Week ending May 19, 2017
Hanuka, Asaf. The Realist: Plug and Play. Archaia. Apr. 2017. 112p. ISBN 9781608869534. $24.99; ebk. ISBN 9781613986240. GRAPHIC NOVELS
Hanuka (Bipolar), a widely acclaimed commercial illustrator and comic book artist, has unleashed a terrific self-effacing visual essay. Realist is chock-full of snippets from family life as viewed by an artist, husband, and father. Aloof yet still integral to the work, Hanuka tells of his attempts, for example, to remain calm and convince his children that running to a bomb shelter near their home in Tel Aviv, Israel, is akin to strolling to the corner market and describes his gross mismanagement of the home while his wife is away. All the stories, including many without words, are rendered with a bold, surrealistic creativity and droll humor. Sequential art is punctuated periodically with sublime single-panel concept bits.
Verdict This Eisner Award–winning series is rich to view. The line work is clean and dignified, and the coloring perfect. Each page is its own reward. YA as well as adult readers will enjoy this clever collection of everyday life observations.—Russell Miller, Prescott P.L., AZ
Kim, Chris W. Herman by Trade. SelfMadeHero. May 2017. 120p. ISBN 9781910593288. $22.95. GRAPHIC NOVELS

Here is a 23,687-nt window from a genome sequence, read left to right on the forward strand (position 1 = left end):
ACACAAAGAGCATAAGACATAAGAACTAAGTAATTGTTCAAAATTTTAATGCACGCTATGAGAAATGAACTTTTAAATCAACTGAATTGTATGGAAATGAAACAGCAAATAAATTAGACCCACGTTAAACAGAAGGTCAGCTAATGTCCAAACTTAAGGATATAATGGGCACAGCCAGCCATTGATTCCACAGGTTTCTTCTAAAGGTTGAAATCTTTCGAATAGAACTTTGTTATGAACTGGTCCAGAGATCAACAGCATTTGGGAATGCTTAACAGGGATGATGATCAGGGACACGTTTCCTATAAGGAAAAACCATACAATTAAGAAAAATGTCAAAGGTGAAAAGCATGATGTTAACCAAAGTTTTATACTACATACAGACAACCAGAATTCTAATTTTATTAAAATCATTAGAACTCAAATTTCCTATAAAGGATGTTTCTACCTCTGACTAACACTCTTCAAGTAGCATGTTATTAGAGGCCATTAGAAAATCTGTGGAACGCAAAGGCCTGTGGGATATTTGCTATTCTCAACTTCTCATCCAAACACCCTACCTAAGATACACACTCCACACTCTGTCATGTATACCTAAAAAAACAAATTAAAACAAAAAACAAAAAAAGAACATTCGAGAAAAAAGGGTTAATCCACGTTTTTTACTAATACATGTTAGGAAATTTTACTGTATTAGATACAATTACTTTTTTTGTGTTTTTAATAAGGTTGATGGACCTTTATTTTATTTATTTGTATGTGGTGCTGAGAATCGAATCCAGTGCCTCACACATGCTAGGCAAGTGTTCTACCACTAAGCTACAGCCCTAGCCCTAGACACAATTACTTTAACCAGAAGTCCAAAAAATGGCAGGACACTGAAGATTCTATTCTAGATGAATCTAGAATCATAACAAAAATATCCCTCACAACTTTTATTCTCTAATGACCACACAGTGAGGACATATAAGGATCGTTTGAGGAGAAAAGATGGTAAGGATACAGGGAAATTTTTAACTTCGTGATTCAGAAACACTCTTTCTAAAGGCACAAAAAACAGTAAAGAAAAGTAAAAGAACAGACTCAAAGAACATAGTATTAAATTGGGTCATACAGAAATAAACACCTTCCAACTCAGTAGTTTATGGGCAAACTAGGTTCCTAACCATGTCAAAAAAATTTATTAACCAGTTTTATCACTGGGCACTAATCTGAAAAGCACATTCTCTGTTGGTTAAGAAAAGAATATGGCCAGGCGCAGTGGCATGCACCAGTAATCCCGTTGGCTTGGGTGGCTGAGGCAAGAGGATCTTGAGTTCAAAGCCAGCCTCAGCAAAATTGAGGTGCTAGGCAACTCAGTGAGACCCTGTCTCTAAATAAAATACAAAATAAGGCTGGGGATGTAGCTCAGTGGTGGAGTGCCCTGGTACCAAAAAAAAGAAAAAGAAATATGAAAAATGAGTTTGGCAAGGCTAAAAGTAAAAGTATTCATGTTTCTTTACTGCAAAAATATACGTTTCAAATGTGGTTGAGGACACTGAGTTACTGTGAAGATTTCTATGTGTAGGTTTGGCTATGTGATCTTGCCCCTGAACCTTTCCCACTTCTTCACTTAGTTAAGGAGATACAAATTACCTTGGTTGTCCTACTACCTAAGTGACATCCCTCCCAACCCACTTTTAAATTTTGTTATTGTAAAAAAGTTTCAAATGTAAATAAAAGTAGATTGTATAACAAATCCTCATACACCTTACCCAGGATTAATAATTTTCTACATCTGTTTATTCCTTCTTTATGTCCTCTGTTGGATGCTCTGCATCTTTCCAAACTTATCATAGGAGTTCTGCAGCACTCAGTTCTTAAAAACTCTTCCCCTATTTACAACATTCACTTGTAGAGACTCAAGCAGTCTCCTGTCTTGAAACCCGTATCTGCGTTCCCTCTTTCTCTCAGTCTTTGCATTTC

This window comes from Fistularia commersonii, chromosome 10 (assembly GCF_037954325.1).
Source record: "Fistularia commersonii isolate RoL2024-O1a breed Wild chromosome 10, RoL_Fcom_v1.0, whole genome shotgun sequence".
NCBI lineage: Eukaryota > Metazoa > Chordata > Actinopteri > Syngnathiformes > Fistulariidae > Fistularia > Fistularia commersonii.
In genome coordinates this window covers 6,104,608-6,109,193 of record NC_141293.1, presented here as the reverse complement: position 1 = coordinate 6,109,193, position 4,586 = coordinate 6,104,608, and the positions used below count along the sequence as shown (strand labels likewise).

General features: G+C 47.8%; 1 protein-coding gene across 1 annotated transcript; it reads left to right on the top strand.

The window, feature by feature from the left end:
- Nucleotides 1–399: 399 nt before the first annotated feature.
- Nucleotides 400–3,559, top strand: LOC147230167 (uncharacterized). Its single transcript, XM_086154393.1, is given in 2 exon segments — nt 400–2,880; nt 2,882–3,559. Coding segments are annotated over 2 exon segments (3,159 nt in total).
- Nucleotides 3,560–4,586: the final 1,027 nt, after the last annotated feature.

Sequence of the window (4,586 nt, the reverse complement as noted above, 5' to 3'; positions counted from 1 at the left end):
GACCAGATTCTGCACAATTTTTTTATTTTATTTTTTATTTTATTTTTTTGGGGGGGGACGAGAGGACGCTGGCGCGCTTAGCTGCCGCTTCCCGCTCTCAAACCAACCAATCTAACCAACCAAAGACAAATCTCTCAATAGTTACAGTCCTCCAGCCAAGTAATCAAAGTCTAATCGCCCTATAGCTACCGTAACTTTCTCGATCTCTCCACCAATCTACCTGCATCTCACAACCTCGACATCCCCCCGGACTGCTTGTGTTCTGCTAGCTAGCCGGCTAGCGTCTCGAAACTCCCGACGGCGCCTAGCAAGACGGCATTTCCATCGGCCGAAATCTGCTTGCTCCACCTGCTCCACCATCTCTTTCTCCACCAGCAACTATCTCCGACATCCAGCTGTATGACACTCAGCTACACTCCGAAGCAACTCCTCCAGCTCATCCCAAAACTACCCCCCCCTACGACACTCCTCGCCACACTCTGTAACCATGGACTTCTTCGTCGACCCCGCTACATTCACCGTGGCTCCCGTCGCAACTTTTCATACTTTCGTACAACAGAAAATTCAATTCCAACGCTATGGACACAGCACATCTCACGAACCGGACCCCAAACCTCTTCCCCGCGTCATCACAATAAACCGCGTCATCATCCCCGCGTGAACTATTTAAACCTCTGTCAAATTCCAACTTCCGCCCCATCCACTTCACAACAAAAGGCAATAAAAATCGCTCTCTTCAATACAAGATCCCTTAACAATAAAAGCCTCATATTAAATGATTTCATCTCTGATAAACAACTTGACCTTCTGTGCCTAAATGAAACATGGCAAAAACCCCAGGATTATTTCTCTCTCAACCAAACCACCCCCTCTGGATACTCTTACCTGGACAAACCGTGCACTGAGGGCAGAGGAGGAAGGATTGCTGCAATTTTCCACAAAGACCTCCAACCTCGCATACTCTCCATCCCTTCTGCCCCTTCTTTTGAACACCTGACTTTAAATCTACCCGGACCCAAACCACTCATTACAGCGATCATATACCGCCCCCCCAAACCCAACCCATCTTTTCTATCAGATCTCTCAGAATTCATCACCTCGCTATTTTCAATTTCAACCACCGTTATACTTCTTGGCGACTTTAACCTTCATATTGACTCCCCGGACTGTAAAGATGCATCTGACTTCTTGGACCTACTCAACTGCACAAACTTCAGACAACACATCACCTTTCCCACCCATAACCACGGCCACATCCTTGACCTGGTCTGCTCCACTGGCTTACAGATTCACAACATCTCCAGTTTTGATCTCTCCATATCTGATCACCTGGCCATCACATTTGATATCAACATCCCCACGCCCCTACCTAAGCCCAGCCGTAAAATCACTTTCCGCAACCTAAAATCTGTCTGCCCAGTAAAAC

[DEBUT] This heartbreakingly gorgeous debut tells of Herman, an introverted loner with the inexplicable ability to take on the appearance of others at will. Herman is a boardwalk street cleaner in a city where an eccentric movie director is shooting a sequel to her classic cult film. One of many auditioning for a part, Herman repeatedly tries on new identities to land a role yet finally succeeds by being himself and revealing his secret talent, making the rest of the cast obsolete by playing all the parts. Using black-and-white crosshatch illustrations, Kim brings to life the boardwalk and the characters inhabiting the space hoping to make their big break. The art perfectly captures Herman’s loneliness, which is brought out even more by the author’s style of presenting his protagonist’s internal thoughts visually through a dialog cloud instead of typical speech bubbles.
Verdict A simple story of identity to which many will relate, this book stays with the reader, and Kim’s art leaves a permanent imprint. For fans of Teju Cole’s Open City and fantastical surrealism.—Ryan Claringbole, Wisconsin Dept. of Pub. Instruction, Madison
Lemire, Jeff (text) & Dean Ormston & Dave Stewart (illus.). Black Hammer. Vol. 1: Secret Origins. Dark Horse. Apr. 2017. 152p. ISBN 9781616557867. pap. $14.99; ebk. ISBN 9781630083281. SUPERHEROES
Ever wonder what happens to those superheroes written out of continuity by the cosmic crises that routinely rewrite the fabric of fiction universes? For at least some of the heroes of Spiral City, the answer is that they find themselves trapped on a mysterious small farm in a quaint little town in a world much like our own, where they must pose as a decidedly dysfunctional family. For some, this new life is a blessing and a chance for a normal existence; for others, it’s a curse they’ll never stop trying to overcome. Writer Lemire (Roughneck) combines his talent for both high-concept sf and gothic tales of country living to craft a strange and melancholy tale of larger-than-life characters who are forced to reckon with what’s left when their adventures come to an end. Ormston’s (2000 AD) illustrations deftly capture both the uncanny and small moments of human drama that make this volume such a compelling and complex read.